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Low OG in all grain

I brewed a batch of all grain and my og was 1.024 and I was shooting for 1.048. I know this has probably been brought up 100 times, but I couldn’t find a simple answer on the internet. Is there a calculation of DME to gallons of wort to bring the OG up?

I pitched the yeast anyways because…well…beer will happen. But I would like to know a quick way to bring this up in the future.

also…It has been fermenting for about 5 days…is it too late to throw in some boiled DME like you would do in a yeast starter?

Sure, DME has a yield of 43 gravity points per gallon per pound. So one pound of DME in 1 gallon of water will produce a wort of gravity 1.043.

So if you have 5 gallons of 1.024 wort, and you want to bump it up to 1.048, you’ll need to add 24 gravity points * 5 gallons, or 120 points. With the 43 points per gallon of DME, divide 120 gravity points by 43 points per pound for DME, so you’ll need to add 2.79 pounds DME to bring the wort up to 1.048 OG.

No harm in adding the DME later, just account for the additional water in your calculations. It’ll be closer to your intended recipe than the one you actually brewed. Adding fermentable sugar during fermentation is a common practice for making high-gravity beers, like in the 20%+ ABV range.


Thanks porkchop…that has been very helpful!

Does it matter that my krausen is gone and I have no more bubbling in my air lock?

No, it’ll be fine. You may want to give the fermenter a few good twists to kick up some of the yeast in the bottom, but it should still be full of suspended yeast anyways.

Cool thanks

I can’t say enough for what Porkchop just showed right there. That is a key piece of knowledge to brewing that most peeps go to a brew calculator for. I’m not against them, yet If I can do the math to find what I want my ABV to be and ALSO consider my efficiency, I free to play!! Thanks PC ! Sneezles61

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I would like to find a simplker way of doing the math…I am mathematically challenged

Roughly, 2 oz of dme in 5 gallons will raise you .001. For example, to go from 1.035 to 1.040 you need +.005, so 5 x 2 oz, or 10 oz. So however many points you want to go up, just multiply that by 2, and that’s the ounces (by weight) of dme that you need to add to 5 gallons.

This calculation is probably just a little high, but will get those of us who are mathematically challenged close enough.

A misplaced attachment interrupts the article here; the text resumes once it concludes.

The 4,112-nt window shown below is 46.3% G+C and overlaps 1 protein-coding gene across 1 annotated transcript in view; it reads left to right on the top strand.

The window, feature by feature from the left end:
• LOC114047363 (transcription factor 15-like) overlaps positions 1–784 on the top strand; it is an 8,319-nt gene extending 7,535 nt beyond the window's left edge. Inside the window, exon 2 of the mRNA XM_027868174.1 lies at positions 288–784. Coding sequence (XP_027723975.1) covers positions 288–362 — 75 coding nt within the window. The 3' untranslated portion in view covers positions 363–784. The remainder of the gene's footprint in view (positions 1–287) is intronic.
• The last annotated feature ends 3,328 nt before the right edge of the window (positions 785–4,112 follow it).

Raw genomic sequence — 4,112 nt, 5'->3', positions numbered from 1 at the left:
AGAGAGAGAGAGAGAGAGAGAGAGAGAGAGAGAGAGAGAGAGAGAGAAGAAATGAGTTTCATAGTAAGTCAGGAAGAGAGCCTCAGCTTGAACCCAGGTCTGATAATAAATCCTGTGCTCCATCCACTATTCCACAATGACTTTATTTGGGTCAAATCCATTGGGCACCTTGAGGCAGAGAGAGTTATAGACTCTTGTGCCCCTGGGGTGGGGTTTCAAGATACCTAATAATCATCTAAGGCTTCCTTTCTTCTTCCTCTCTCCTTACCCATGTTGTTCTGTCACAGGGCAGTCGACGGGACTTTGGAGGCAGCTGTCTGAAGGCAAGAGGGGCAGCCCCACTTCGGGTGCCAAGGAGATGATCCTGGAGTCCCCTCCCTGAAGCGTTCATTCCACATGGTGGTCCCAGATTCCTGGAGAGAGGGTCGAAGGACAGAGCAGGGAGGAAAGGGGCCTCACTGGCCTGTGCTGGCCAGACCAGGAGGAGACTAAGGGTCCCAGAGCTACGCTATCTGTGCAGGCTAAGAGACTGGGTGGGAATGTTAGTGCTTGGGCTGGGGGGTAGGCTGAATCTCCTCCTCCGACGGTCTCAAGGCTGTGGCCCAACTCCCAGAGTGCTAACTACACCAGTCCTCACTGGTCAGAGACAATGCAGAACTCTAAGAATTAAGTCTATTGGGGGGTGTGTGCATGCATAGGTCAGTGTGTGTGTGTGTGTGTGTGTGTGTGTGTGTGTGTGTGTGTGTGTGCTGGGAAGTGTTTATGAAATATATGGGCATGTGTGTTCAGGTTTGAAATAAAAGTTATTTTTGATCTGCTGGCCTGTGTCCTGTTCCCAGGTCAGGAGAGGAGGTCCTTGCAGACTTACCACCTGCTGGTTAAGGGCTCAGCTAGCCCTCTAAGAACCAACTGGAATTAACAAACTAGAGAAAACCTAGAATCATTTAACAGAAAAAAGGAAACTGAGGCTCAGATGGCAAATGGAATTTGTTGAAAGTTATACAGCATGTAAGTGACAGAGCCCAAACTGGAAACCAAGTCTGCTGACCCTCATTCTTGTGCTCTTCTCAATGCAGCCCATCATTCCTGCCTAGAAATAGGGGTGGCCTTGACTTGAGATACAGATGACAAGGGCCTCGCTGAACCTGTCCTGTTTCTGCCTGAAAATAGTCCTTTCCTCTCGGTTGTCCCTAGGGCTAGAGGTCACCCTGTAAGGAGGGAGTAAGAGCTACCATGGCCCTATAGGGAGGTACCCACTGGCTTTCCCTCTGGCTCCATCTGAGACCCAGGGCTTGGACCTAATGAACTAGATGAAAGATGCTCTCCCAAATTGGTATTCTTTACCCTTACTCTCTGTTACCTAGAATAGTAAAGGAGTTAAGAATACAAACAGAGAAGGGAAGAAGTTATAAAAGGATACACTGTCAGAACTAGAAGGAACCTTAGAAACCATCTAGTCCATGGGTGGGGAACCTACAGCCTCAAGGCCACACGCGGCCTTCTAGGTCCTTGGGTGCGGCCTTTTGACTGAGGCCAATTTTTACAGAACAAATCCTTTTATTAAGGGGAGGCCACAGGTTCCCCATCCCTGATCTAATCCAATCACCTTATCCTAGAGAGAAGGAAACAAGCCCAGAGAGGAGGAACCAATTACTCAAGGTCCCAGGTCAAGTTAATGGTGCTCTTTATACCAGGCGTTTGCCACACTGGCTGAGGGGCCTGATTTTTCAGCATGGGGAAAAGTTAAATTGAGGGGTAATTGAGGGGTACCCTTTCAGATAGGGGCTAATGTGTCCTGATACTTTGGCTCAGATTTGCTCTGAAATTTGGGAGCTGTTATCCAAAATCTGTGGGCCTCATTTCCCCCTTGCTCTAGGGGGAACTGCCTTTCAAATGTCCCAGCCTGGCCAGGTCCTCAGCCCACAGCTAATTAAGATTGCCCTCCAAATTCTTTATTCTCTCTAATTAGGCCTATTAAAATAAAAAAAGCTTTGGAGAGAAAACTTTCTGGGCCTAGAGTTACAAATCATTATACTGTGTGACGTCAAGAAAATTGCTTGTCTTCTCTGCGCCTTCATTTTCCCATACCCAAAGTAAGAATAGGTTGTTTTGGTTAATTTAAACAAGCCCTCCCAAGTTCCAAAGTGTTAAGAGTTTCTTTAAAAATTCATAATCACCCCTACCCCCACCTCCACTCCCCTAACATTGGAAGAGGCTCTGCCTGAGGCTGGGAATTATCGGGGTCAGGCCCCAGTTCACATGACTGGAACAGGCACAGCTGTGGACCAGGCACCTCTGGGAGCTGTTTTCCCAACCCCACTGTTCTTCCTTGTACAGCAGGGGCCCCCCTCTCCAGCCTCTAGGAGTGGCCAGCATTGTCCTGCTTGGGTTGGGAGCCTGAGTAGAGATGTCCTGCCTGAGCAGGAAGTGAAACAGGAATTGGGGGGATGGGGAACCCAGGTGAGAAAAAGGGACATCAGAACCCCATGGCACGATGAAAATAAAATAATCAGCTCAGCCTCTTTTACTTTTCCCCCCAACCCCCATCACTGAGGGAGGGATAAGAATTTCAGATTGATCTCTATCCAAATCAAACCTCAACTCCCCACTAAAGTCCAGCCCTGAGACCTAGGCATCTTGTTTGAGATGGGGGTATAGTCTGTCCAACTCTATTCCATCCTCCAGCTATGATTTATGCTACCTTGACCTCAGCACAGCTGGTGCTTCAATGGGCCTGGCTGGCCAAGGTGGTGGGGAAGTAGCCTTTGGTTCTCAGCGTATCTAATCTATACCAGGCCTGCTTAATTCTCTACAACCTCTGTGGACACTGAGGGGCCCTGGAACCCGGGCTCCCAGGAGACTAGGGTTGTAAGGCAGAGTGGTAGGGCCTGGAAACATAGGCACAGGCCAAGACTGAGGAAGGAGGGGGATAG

Yeah, that’s enough math for me, I’m a language guy.Lol

Funny, I’m a builder and can do all kinds of number things in my head related to building. But with stuff like this I have to have paper and calculators to get really close.




See tankie, thats what git me too… How do you git 2.790698…. Why can’t it just simply say 2.8? So what is it that you are adding? … Thats why I do all my math on paper, and most times use a calculator to multiply. Sneezles61

No biggie just ask here on the forum. They will help

Agreed, the displayed answer in unnecessarily accurate. Calculators have the same problem, so we mentally round the number in our heads.

Don’t let the unnecessary accuracy distract you from the observation that the calculation is simple. In the Excel example (above) it’s

 (B2 - B1) * B3 / B4


 (Current Gravity - Target Gravity) * Current Volume / PPG

 (48 - 24) * 5 / 43.

or around 2 lb, 13 oz of DME.

#4, way to the right, is that to help you understand the potential to the pound of DME, LME and sugar? See how things are, now I’ve got some crazy sizing going on too!:pensive:Sneezles61


For larger SG adjustments, the calculation is easy - no need for those who are math challenged to be afraid :slight_smile: .

For smaller SG adjustments, @Frenchie’s reply (above) is a much simpler calculation for a specific situation - 5 gallon batches and DME. +1!.

I can do the math, I just can’t manipulate the computer… Thats my big struggle… Sneezles61

When I was learning math back in school, I struggled with following units of measure through the equations. @porkchop makes it look easy. And his explanation wasn’t hard to follow. So maybe if they taught math with homebrew examples, I’d feel better about my understanding of units of measure :slight_smile:

As I look more into the math involved in brewing, it’s becoming clearer to me that I don’t need a computer to fix (or create) a recipe. I do, however, “need” a beer to fix a computer. :smile:


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